Thursday, August 9, 2012

A few Important Operator and Functions in SQL




      There are many Operators and Functions available in SQL which can be used to make our programming task more easier and conventional. Let us explore a few important functions and operators which can be used for most common cases.

So,
What is an Operator?
=> An operator is a symbol or keyword indicating an operation that acts on one or more elements.

What is a Function?
=> A function is a built-in, named routine that performs a specialized task. Most functions take parenthesized arguments, which are values you pass to the function that the function then uses to perform its task. Arguments can be column names, literals, nested functions, or more-complex expressions.

Let us now have a glance on the most commonly used Operators and Functions. 
(The most traditional operators like +,-,*,/ are ignored here)
  • Creating Derived Columns
You can use operators and functions to create derived columns. A derived column  is the result of a calculation and is created with a SELECT-clause expression that is something other than a simple reference to a column. Derived columns don’t become permanent columns in a table; they’re for display and reporting purposes.


The values in a derived column often are computed from values in existing columns, but you also can create a derived column by using a constant expression (such as a string, number, or date) or system value (such as
the system time).

Consider the following 3 examples for better understanding.

Query : A constant expression in a SELECT clause. No FROM clause is needed, because I’m not retrieving data from a table. 
See the below figure for the result.


Your DBMS will assign the derived column a default name, typically the expression itself as a quoted identifier. You should name derived columns explicitly with an AS clause because  system-assigned names can be long, unwieldy, and inconvenient for database applications to refer.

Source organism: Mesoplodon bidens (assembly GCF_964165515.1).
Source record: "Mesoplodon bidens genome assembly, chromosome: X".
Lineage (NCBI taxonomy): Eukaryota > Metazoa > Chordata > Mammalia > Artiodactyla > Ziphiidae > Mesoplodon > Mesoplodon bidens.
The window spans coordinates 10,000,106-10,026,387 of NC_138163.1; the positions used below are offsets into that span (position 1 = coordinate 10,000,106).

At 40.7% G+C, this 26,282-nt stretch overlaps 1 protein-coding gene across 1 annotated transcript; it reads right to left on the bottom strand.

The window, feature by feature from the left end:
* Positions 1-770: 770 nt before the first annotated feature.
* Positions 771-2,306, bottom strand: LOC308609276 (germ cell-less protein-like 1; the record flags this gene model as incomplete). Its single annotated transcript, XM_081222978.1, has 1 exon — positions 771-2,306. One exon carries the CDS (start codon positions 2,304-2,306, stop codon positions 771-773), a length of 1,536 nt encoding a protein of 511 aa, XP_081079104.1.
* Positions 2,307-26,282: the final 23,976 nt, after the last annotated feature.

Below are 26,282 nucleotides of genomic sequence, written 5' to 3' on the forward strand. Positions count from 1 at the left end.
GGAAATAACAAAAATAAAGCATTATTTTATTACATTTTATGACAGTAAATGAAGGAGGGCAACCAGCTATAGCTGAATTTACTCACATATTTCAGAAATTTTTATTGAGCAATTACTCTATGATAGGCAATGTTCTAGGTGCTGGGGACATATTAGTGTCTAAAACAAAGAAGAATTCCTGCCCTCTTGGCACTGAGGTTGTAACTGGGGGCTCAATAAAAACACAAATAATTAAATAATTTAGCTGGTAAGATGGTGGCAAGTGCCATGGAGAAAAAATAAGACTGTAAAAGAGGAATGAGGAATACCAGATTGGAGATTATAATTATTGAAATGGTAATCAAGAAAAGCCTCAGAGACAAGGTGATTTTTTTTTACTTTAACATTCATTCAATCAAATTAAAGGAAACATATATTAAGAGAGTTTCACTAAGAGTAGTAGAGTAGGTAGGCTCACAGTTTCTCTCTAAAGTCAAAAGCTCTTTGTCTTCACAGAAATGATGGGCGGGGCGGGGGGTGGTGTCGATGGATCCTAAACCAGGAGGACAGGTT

Now, have a look a better example , Here, I’ve retrieved a column and a constant expression. See the below fig for the result



Finally, have a look at this example for getting a clear picture about derived columns

Query : List the book prices discounted by 10 percent. The derived columns would have DBMS specific default names if the AS clauses were removed. See the below fig for the result. 



  • Concatenating Strings with || Operator
Use the operator || to combine, or concatenate, strings. 

The operator’s important characteristics are:
◆ The operator || is two consecutive vertical-bar, or pipe, characters.
◆ Concatenation doesn’t add a space between strings.
◆ ||, a dyadic operator, combines two strings into a single string: ‘formal’ || ‘dehyde’ is 
     ‘formaldehyde’.
◆ You can chain concatenations to combine multiple strings into a single string: ‘a’ || ‘b’ || ‘c’ 
     || ‘d’ is ‘abcd’.
◆ Concatenation with an empty string (‘’) leaves a string unchanged: ‘a’ || ‘’ || ‘b’ is ‘ab’.
◆ The result of any concatenation operation that involves a null is null: ‘a’ || NULL || ‘b’ is 
     NULL. 

How do we use it?

To concatenate strings:

◆ Type:  string1 || string2

Explanation : 
String1 and string2 are the strings to be combined. Each operand is a string expression such as a column that contains character strings, a string literal, or the result of an operation or function that returns a string


Let's have a look at a few example for better understanding

Query : List the authors’ first and last names, concatenated into a single column and sorted by last name/ first name.


Example 2 : 
 List biography sales by descending sales order. Here, I need to convert sales from an integer to
a string.


Example  3 :
 List biographies by descending publication date. Here, I need to convert pubdate from a datetime to a string.





  • Extracting a Substring with SUBSTRING()
Use the function SUBSTRING() to extract part of a string. The function’s important characteristics are:

◆ A substring is any sequence of contiguous characters from the source string, including an empty string or the entire source string itself.